The leaves. Oh, god. The leaves.

Monday afternoon. We are at the little park in the shadow of Province House.

The leaves. Oh, god. The leaves.

They are falling all around us. It is a magical game. We run around with our eyes in the sky, trying to catch the leaves before they land on the ground.

The leaves. Oh, god. The leaves.

There are so many of them. They are perfect and crunchy and brown and yellow and not at all damp or yucky. We love them. We drag them into piles and jump in them. We bury each other in them.

The leaves. Oh, god. The leaves.

We throw them at each other. Great armfuls of leaves. On your head. On my head.

We are laughing. We are euphoric. It is a perfect afternoon.


Tuesday afternoon. Back at the park. The ground is bare but for a few leaves. Workers have come to clean them up. It is decidedly Less Fun.

I imagine the premier looking out the windows of Province House the day before, watching my family frolic and play in the leaves: our display of pure joy in the people's front yard.

His eyes narrow.

An aide enters the room. He places a tray of tea on a small table beside the premier.

Aide: Something vexes thee, my lord?

Premier: The leaves. Take them away!

He waves his arm and knocks the tea to the floor.

Aide: Yes, my liege. Right away.

*note: this is exactly how I imagine premiers spend their time.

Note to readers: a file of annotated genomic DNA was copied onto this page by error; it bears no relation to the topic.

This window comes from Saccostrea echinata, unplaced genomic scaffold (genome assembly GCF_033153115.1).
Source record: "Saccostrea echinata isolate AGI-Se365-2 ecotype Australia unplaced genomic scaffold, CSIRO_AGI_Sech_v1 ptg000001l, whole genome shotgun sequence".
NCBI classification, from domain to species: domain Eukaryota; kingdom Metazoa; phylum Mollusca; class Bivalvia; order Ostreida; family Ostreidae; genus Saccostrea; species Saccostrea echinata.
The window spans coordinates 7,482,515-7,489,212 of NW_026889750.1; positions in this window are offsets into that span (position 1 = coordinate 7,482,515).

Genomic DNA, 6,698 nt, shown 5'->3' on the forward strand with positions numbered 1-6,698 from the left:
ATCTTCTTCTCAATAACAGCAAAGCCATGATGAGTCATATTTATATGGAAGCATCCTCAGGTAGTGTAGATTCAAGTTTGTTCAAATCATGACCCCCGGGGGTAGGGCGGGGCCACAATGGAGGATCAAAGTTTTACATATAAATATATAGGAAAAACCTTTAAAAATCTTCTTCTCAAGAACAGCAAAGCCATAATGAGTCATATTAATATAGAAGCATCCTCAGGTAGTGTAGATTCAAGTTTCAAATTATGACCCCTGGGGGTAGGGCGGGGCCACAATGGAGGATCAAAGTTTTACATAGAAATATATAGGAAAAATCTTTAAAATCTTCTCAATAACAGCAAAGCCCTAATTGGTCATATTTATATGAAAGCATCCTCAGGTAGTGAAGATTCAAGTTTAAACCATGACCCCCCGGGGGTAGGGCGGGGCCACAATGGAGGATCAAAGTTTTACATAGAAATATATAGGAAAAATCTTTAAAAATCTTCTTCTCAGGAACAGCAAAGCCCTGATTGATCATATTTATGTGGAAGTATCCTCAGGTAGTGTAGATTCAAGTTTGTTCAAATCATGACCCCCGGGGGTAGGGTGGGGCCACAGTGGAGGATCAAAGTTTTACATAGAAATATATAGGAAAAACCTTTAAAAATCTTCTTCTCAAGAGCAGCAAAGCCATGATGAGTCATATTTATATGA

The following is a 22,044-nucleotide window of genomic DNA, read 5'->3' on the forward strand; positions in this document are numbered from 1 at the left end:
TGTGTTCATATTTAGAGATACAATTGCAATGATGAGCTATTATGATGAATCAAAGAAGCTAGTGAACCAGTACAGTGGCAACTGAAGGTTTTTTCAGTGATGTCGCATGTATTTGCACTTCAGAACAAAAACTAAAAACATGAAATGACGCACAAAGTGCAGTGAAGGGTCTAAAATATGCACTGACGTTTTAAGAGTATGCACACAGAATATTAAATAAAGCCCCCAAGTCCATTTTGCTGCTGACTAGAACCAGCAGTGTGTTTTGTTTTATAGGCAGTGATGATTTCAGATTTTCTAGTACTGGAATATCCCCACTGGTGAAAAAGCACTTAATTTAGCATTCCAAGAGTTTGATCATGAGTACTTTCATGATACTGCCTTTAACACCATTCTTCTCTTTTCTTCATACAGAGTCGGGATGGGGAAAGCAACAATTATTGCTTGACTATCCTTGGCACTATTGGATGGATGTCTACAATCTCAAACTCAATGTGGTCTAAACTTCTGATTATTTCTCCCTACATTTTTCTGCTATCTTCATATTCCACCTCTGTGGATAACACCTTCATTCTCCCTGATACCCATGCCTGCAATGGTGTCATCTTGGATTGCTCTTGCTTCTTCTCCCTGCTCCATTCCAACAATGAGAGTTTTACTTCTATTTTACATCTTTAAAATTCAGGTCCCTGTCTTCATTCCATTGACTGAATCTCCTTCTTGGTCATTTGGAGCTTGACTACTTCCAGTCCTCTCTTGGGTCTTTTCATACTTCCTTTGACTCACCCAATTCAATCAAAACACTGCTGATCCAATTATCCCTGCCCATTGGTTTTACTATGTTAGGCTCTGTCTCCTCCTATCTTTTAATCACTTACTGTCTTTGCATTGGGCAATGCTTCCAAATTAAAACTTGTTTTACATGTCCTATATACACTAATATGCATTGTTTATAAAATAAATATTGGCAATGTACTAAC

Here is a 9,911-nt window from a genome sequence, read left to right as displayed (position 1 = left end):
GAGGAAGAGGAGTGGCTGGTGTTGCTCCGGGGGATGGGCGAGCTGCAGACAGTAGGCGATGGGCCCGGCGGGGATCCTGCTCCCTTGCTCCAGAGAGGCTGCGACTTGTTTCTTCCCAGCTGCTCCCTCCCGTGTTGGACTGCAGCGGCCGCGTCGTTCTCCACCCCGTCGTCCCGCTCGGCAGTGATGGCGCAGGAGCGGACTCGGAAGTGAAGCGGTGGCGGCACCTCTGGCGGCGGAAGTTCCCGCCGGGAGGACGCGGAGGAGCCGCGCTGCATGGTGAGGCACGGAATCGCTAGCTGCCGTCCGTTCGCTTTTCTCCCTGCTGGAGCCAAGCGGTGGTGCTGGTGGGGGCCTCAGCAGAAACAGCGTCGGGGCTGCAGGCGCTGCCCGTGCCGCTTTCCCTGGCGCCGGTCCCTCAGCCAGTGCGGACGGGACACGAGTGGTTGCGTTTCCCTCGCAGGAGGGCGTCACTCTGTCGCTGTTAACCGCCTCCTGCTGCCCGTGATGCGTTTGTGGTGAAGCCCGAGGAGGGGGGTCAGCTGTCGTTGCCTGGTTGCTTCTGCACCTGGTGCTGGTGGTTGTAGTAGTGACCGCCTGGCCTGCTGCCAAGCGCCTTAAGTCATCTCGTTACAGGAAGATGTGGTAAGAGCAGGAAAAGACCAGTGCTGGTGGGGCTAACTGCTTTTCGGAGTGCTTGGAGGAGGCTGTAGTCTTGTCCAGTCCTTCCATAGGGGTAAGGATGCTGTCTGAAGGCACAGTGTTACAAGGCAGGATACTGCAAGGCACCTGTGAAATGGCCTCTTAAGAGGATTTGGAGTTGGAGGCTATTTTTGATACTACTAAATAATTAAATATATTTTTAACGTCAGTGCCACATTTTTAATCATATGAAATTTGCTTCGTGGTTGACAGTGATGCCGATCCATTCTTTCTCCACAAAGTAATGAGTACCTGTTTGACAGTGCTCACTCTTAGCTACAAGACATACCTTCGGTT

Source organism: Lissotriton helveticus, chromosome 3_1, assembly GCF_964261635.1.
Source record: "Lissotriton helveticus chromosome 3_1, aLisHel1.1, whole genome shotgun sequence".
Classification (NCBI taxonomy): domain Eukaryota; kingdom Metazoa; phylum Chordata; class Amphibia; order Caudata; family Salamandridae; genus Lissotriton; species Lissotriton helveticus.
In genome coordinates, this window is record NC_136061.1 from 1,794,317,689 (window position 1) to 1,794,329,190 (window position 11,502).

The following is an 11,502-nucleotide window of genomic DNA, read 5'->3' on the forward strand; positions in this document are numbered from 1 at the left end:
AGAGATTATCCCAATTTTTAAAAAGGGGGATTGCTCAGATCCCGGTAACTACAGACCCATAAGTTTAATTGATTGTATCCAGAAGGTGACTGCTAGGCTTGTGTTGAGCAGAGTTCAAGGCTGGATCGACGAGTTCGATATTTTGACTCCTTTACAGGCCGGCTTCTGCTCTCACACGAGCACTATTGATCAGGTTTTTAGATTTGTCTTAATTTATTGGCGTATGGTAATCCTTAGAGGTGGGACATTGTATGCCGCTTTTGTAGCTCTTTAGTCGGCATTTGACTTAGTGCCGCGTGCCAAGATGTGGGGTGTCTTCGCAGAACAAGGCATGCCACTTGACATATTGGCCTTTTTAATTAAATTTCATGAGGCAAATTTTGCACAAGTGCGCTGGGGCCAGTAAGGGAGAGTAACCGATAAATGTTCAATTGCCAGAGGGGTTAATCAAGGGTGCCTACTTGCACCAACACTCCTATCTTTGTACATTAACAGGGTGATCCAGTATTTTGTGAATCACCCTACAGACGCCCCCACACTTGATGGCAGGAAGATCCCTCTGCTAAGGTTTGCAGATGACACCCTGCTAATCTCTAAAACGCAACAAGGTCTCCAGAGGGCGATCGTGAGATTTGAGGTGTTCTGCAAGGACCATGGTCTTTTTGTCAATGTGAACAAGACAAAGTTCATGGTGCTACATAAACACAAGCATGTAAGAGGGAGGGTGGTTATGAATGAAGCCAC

Worst Scrabble plinth ever?

Or maybe I should learn to spell in binary?

For the record, Erin beat me 323 to 246.

Y. Because I love her.

We were married eleven years ago tonight in an old train station in southern Ontario. It snowed, if you can believe it possible of an October night near Leamington.

When I think of our first few years together, I think of Scrabble. The countless games we played over cups of coffee on our front porch, on sunny mornings that seemed as if they would never turn into afternoons.

One day, as I picked up a tile to spell a word, it slipped through my fingers. It fell to the ground, sliding between two planks on the porch.

Gone forever. It was a Y.

"In forty years, when we're playing Scrabble," said Erin, not missing a beat, "we'll curse that Y. We'll say, 'Remember the time we lost the Y?'"

Happy anniversary, Erin.

Gulls: chickens of the sea

Tuesday afternoon at Charlottetown's Victoria Park. Jane spies a flock of seagulls resting in an empty field. An urge, drawn from her memories of our days on the farm, stirs from deep inside her.

Seagulls are nearly the same size as chickens....

Jane loved chasing and picking up the chickens at the farm.....

Her eyes narrow with focused intent.

Jane: I'm going to pick up a seagull.

Alice gasps. She clutches her hands to her heart.

Alice: Oh! A seagull would be so soft!

In praise of Jane

There are people who are hard working. There are people who are creative. Precious few are both.

Jane is both.

Naming cruise ships and the accidental double entendre

We made a brief trip yesterday into Charlottetown and were greeted as we drove over the Hillsborough Bridge by three huge cruise ships at dock.